Academic Restructuring and NEP
The academic restructuring as per NEP 2020 involving multiple entry-exit FYUP, Academic Bank of Credits, promoting online learning as a substitute for physical mode, choices offered to students in a manner that institutionalises demand based contractual appointment teachers threaten the future working conditions of teachers and intimately related students’ learning conditions.
The University is playing with the academic future of over 70,000 students as only the first semester syllabi were in place when admissions started in October. The IA and Examination rules are not yet announced. These statutory violations deny students the right to decide judiciously. Teachers and colleges were never so ill-informed and ill-prepared. VAC and SEC classes could not start in most colleges for a month or more. The idea of Cluster colleges is ill-conceived and is a veritable nightmare for making timetables. What will happen next year when the second year will be in place?
Though the NEP was notified in August 2020, the University could not decide on the credit framework and kept changing the model – from 184 to 196 to 176 credits. The idea of providing four meaningful certifications from one structure is an unrealistic and unacademic. Reduced number of credits has led to severe dilution of content and depth, especially of the major discipline. The large number of VAC and SEC courses has fragmented students’ time without any real value addition. The haste in which syllabi have been made has led to problems of sequencing as content creation has been done in an undemocratic manner without allowing for wide-spread consultation or discussion.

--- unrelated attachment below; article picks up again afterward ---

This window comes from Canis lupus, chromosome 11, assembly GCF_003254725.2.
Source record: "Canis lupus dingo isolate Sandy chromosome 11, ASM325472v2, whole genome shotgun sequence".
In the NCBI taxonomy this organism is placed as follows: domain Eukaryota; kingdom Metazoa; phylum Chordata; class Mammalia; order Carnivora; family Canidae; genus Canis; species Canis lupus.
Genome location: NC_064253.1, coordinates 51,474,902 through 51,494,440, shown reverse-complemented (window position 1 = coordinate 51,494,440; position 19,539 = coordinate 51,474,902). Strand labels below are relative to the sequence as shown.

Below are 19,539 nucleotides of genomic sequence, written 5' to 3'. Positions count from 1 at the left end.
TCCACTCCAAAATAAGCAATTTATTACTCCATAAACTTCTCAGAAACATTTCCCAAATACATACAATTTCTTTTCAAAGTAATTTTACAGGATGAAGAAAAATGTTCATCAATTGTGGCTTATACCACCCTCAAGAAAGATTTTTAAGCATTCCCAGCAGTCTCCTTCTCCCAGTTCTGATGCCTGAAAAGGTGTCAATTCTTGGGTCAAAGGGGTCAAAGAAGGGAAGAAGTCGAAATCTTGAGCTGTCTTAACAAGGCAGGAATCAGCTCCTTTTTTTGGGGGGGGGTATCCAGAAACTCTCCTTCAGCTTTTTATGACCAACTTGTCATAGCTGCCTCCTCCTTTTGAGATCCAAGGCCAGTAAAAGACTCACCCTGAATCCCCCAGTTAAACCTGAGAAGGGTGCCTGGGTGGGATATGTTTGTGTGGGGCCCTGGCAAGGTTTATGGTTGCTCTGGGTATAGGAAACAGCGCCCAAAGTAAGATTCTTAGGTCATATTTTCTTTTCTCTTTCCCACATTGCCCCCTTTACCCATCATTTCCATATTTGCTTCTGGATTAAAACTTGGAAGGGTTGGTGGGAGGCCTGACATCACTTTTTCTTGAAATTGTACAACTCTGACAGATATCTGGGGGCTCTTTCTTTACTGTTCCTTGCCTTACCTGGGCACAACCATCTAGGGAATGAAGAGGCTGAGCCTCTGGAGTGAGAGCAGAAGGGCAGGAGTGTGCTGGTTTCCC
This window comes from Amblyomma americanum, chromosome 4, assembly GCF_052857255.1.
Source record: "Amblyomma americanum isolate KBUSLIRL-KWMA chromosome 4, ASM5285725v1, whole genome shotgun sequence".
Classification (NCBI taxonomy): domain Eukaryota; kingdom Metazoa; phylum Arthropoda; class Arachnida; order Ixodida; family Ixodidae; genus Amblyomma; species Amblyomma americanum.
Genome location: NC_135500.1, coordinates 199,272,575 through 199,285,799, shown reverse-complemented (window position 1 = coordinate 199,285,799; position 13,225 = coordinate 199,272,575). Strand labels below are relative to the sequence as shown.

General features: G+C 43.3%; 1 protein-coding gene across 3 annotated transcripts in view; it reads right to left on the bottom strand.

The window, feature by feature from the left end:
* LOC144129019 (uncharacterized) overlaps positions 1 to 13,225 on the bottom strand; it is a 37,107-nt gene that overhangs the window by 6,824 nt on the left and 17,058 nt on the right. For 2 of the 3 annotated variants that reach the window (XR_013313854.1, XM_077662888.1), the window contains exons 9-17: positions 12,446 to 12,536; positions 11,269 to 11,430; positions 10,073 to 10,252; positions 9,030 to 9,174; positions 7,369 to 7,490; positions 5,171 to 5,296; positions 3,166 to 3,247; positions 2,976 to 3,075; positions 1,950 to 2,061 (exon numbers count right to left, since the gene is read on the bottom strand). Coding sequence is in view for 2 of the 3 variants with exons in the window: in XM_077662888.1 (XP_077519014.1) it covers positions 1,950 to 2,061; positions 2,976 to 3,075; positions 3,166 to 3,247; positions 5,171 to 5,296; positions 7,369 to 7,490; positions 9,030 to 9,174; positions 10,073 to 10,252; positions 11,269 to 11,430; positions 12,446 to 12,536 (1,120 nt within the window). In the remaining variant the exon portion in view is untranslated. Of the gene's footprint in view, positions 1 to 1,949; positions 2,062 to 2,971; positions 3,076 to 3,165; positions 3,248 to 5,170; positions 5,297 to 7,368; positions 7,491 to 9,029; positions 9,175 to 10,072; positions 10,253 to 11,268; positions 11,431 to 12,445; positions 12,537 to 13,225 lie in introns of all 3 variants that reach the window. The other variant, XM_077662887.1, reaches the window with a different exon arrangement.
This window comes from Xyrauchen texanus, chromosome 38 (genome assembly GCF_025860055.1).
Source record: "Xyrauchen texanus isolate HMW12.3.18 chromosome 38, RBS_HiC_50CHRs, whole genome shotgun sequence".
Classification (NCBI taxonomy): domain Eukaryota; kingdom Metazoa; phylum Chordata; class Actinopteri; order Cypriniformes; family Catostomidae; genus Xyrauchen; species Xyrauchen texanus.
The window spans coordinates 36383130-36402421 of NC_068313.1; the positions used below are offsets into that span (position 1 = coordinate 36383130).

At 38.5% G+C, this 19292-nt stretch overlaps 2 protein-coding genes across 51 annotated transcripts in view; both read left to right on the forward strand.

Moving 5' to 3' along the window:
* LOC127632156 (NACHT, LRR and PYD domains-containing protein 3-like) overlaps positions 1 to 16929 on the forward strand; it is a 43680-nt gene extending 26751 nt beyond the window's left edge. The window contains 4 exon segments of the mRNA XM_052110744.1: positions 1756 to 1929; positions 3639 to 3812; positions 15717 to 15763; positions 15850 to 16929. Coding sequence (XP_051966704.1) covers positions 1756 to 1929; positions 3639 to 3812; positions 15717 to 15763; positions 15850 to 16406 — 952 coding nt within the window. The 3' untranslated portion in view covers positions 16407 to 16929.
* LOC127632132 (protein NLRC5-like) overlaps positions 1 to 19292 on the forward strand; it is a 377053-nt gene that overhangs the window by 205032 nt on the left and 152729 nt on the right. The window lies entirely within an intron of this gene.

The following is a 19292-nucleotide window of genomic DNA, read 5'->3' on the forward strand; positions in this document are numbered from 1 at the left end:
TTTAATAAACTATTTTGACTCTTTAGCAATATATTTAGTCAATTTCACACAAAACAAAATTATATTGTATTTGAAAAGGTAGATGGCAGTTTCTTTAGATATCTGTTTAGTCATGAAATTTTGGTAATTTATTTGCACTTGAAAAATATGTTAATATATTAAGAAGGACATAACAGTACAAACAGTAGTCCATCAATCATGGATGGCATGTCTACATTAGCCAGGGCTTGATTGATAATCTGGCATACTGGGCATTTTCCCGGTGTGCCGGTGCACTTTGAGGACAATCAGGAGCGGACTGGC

The UGCF peddles flexibility and choice to students, but this can be so varied and disparate that it could render the degree meaningless. Academic rationale for progression of papers in disciplines has been given the go-by in the name of “student-choice”. MEES ostensibly gives students the freedom to exit after any given year and to re-join. Is this “freedom” authentic and how will it impact students from socially deprived sections, women, and those differently abled who will be the likely “dropouts”?
English departments across colleges are adversely impacted by the reduction in workload as English is not offered as an AECC, denying students meaningful choice as well. SECs which are to be offered only by a few departments is another serious limitation as this course would not help students to benefit by strengthening the major discipline.
There has been no discussion on how the structure for the PG courses are to be. Would students be equipped to do a PhD after this academically impoverished FYUP which does not include any PG content? Would departments be able to cope with teaching of 2-year MA as well as 1-year MA with no additional infrastructure or faculty? There are no answers!!!
It is extremely worrying that the UGC has notified yet another version of FYUP recently, in the month of December, with directions to universities to implement it. This structure further dilutes the degrees by reducing the total credit requirement and the content and depth of the Major discipline. Students will not get an Honours degree in three years. What are the implications for DU? Will we be forced to make another shift next year?